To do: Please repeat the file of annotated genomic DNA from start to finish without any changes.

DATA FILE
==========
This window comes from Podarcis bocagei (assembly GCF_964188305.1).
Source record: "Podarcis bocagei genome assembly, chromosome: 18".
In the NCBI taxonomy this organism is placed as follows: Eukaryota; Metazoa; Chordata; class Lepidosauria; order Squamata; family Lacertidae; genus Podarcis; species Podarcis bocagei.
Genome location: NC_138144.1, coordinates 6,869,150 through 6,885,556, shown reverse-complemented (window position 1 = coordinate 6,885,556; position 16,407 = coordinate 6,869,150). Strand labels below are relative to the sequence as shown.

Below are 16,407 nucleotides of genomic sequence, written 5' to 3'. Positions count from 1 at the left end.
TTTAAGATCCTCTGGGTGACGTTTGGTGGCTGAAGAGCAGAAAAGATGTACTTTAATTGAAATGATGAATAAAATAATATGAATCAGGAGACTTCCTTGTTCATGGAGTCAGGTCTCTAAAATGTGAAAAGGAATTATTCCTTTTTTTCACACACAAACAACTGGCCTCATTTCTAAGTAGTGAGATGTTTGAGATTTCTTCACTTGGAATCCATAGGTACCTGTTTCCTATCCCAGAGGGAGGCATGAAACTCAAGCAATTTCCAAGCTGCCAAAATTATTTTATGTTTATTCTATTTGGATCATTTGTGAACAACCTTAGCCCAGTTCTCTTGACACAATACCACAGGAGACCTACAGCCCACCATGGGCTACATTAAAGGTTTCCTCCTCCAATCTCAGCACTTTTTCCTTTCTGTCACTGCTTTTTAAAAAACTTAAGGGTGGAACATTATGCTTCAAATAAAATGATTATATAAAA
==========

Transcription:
This window comes from Podarcis bocagei (assembly GCF_964188305.1).
Source record: "Podarcis bocagei genome assembly, chromosome: 18".
In the NCBI taxonomy this organism is placed as follows: Eukaryota; Metazoa; Chordata; class Lepidosauria; order Squamata; family Lacertidae; genus Podarcis; species Podarcis bocagei.
Genome location: NC_138144.1, coordinates 6,869,150 through 6,885,556, shown reverse-complemented (window position 1 = coordinate 6,885,556; position 16,407 = coordinate 6,869,150). Strand labels below are relative to the sequence as shown.

Below are 16,407 nucleotides of genomic sequence, written 5' to 3'. Positions count from 1 at the left end.
TTTAAGATCCTCTGGGTGACGTTTGGTGGCTGAAGAGCAGAAAAGATGTACTTTAATTGAAATGATGAATAAAATAATATGAATCAGGAGACTTCCTTGTTCATGGAGTCAGGTCTCTAAAATGTGAAAAGGAATTATTCCTTTTTTTCACACACAAACAACTGGCCTCATTTCTAAGTAGTGAGATGTTTGAGATTTCTTCACTTGGAATCCATAGGTACCTGTTTCCTATCCCAGAGGGAGGCATGAAACTCAAGCAATTTCCAAGCTGCCAAAATTATTTTATGTTTATTCTATTTGGATCATTTGTGAACAACCTTAGCCCAGTTCTCTTGACACAATACCACAGGAGACCTACAGCCCACCATGGGCTACATTAAAGGTTTCCTCCTCCAATCTCAGCACTTTTTCCTTTCTGTCACTGCTTTTTAAAAAACTTAAGGGTGGAACATTATGCTTCAAATAAAATGATTATATAAAA